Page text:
Page 1

Success Magazine May 2013

CHICAGO, October 1, 2012 — Ed Gardner is a wealthy businessman respected throughout Chicago’s corridors of power. At 87, Gardner enjoys being a “self-made” man who, with his wife, created Soft Sheen hair care products. Edward Gardner also involved himself in politics. He bankrolled and helped elect Chicago’s first Black mayor, Harold Washington. He also became deeply involved in trying to stop the violence in the Black community, something that has been spiraling out of control for three decades. Edward Gardner is making news again. He led a protest march through Chicago and suburban Evergreen Park last Sunday. This was his second protest in a week.

What pushed Gardner to once again step into the public arena? While driving around the city, Gardner noticed road construction and other construction projects in or near African American communities. He also observed there were few, if any, black construction workers on the sites. A community activist told him about a major retail construction project at 91st and Western, in Evergreen Park. There were no black workers on that project either. So Ed Garner, who should be enjoying his golden years and the fruits of his labor, staged a protest. Then he planned a rally last Sunday; approximately one thousand people from all walks of life, showed up including Congressman Danny Davis, 98-yearold civil rights activist Webb Evans, Chicago Attorney Sam Adam Jr., and radio personality and former alderman Cliff Kelly. Among those in attendance were former and current politicians, business people, community active. Unemployed construction workers, and ordinary folks. They marched, rallied, gave speeches, and shut down traffic for almost one half mile. The basic tenor of the rally, from the point of view of unemployed construction workers,

the unions hate black people, unions do not want to hire black people, unions are corrupt, and politicians and civil rights activists are doing nothing to rectify the situation. There has been a simmering battle between black construction workers, contractors, and unions over the past few years. One of the biggest complaints is the exclusive use of Hispanic workers and sub-contractors. They are also angry over the refusal of the construction unions to allow African Americans to get good paying jobs on projects in their own communities. It should be noted no one is demanding affirmative action programs or quotas. Their demand is simple. Skilled construction workers should be hired from the communities in and around where projects are being built.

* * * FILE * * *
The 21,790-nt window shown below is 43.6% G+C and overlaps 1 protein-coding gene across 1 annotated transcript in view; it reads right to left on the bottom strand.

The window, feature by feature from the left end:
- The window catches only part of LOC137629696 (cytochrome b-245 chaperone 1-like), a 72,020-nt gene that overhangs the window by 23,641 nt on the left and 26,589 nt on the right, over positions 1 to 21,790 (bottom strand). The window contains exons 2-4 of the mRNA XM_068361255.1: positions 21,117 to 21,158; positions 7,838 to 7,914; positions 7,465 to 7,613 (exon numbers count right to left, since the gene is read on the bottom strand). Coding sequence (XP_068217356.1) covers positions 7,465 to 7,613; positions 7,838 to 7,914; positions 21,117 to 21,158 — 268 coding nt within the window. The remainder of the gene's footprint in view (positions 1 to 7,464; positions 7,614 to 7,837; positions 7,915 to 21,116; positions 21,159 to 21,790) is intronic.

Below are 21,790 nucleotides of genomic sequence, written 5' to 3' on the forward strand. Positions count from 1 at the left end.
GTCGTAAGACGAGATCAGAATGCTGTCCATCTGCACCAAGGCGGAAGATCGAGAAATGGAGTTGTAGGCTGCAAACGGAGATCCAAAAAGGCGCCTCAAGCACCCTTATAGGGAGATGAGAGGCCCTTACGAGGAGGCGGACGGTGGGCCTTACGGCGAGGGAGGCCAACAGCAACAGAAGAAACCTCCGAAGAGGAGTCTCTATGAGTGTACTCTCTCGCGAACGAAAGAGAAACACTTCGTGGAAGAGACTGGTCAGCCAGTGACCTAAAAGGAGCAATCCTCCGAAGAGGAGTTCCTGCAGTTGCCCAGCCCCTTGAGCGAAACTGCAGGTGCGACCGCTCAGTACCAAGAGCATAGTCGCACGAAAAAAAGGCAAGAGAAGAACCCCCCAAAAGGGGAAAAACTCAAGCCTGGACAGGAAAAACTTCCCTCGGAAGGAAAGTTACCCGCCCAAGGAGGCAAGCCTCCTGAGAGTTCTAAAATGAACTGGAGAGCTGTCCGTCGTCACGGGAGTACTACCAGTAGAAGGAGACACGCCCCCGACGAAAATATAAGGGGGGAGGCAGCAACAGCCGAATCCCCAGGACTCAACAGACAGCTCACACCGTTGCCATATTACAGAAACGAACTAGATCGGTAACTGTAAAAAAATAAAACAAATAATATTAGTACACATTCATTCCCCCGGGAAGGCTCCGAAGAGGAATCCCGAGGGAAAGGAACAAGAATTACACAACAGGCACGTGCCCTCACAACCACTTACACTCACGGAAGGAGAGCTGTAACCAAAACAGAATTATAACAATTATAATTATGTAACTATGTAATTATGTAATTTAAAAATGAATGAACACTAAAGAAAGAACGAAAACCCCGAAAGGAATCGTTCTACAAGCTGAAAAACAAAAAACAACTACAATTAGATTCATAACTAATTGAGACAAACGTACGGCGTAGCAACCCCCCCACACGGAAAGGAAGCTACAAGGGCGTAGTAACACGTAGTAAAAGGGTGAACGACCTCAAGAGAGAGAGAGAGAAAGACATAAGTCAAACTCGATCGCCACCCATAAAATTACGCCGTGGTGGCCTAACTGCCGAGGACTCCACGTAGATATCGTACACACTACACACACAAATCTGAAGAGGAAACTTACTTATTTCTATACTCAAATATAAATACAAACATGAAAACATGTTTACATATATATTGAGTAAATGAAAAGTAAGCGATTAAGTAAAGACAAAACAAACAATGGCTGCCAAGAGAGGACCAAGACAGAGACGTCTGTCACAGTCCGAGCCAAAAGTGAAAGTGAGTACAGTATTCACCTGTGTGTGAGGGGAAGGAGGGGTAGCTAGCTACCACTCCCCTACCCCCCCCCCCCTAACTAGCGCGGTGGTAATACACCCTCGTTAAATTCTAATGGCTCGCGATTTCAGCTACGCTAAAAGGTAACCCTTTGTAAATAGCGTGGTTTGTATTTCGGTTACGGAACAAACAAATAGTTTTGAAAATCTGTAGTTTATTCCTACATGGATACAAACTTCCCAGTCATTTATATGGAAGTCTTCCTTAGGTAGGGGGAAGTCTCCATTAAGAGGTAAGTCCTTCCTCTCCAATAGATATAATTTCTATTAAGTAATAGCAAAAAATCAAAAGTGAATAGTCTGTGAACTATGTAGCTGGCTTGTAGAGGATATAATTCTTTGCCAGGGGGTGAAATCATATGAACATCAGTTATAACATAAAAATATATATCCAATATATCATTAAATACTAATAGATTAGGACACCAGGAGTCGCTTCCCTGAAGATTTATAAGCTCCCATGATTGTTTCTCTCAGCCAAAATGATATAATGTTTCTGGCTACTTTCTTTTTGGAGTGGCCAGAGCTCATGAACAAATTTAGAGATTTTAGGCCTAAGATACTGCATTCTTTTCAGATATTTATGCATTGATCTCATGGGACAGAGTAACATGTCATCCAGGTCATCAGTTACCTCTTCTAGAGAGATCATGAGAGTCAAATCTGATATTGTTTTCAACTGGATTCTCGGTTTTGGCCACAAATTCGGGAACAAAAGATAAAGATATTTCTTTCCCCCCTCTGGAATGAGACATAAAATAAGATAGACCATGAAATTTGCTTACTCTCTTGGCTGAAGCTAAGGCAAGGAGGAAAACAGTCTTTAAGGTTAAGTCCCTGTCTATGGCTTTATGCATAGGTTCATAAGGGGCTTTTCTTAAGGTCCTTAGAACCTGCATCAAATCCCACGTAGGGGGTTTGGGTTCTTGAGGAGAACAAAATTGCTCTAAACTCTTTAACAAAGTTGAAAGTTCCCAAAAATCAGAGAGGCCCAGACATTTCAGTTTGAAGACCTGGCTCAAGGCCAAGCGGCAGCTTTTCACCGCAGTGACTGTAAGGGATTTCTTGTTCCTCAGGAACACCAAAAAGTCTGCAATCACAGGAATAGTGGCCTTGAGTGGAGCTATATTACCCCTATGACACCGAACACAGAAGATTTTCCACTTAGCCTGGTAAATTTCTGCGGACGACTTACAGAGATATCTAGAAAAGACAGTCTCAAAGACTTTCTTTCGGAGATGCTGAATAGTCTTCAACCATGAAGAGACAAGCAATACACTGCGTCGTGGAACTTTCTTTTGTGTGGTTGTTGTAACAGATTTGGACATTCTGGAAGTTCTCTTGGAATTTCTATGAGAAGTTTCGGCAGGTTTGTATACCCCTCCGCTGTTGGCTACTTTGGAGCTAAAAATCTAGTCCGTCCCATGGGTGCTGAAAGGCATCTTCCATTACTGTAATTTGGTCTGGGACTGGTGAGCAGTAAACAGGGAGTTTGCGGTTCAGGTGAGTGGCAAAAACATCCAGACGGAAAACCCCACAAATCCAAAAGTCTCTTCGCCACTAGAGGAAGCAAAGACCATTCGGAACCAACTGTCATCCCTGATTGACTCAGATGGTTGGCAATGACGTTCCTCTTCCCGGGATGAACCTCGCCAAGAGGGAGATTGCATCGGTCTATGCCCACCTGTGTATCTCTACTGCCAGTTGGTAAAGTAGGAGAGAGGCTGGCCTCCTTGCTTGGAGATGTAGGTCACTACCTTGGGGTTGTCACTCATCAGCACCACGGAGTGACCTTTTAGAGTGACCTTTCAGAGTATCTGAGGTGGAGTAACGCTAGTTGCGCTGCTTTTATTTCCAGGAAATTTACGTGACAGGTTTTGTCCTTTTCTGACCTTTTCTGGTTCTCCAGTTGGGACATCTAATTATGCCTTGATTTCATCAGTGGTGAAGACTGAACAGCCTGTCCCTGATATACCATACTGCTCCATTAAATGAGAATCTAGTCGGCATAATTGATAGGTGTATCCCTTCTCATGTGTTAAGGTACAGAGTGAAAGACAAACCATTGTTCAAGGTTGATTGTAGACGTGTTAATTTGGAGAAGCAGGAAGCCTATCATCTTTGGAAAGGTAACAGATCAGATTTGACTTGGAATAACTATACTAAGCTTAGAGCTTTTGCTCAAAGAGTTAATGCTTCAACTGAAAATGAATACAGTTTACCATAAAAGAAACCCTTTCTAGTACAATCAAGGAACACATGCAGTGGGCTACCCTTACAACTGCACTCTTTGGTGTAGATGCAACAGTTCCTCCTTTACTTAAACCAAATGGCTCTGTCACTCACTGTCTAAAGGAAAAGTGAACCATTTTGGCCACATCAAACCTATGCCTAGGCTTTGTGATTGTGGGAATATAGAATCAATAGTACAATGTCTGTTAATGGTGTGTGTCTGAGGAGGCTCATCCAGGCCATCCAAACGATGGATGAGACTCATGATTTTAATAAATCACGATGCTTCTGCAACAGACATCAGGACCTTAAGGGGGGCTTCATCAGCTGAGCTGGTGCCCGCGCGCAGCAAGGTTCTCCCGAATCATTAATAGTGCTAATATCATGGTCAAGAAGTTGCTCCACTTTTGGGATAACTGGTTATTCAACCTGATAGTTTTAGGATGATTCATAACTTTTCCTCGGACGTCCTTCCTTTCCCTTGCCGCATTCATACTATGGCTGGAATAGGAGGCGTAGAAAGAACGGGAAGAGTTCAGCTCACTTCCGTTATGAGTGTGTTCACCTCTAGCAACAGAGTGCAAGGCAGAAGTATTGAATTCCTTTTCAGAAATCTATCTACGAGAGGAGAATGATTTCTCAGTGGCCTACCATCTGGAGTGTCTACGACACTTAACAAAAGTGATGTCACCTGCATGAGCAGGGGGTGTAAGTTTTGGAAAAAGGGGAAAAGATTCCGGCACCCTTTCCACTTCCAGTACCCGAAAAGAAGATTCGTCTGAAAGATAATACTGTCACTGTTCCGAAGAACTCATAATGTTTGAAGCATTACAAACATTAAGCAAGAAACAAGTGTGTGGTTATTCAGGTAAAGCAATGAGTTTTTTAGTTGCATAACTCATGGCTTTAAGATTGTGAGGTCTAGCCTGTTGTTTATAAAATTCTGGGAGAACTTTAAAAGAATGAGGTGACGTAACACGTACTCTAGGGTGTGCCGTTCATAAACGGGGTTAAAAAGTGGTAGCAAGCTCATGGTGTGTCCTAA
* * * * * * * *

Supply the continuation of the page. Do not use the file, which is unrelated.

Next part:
Page 2

The Multicultural Community Project

The Multicultural Community Project’s mission is to stay true to its strength, to leverage both personal and professional skills, as well as relationships, in order to give back to the community..

Our organization recognizes that it is uniquely suited to provide a cycle of philanthropy that advances multicultural communities to new heights, as each generation of men and women gives back to the next. It is an exciting time to be engaged as a business man or woman, and perhaps, a more exciting time to be a part of the Multicultural Community Project.

To Build Stronger Communities:

We must, first and foremost, build a solid infrastructure. To ensure a secure, financial foundation for people in our communities, people in the community must become gainfully employed, trained , and educated. Bringing businesses back into our communities is a must, in order to level the economic playing field. The community has to be the driving force to save ourselves and our communities. That is why we have partnered with various churches and community groups, to sponsor networking and entrepreneurial events. These events strengthens our communities .

The message is a simple one: We bridge communities of professional men, women and un-

derserved young adults through education, networking, and advancement. Our goal is to ensure that multicultural communities have the opportunities they need to create a better future.

To Quote Dr. Dorothy Height: “Greatness is not measured by what a man or woman accomplishes, but by the opposition he or she has overcome to reach his goals�.

Volume 1, Issue 1

Page 3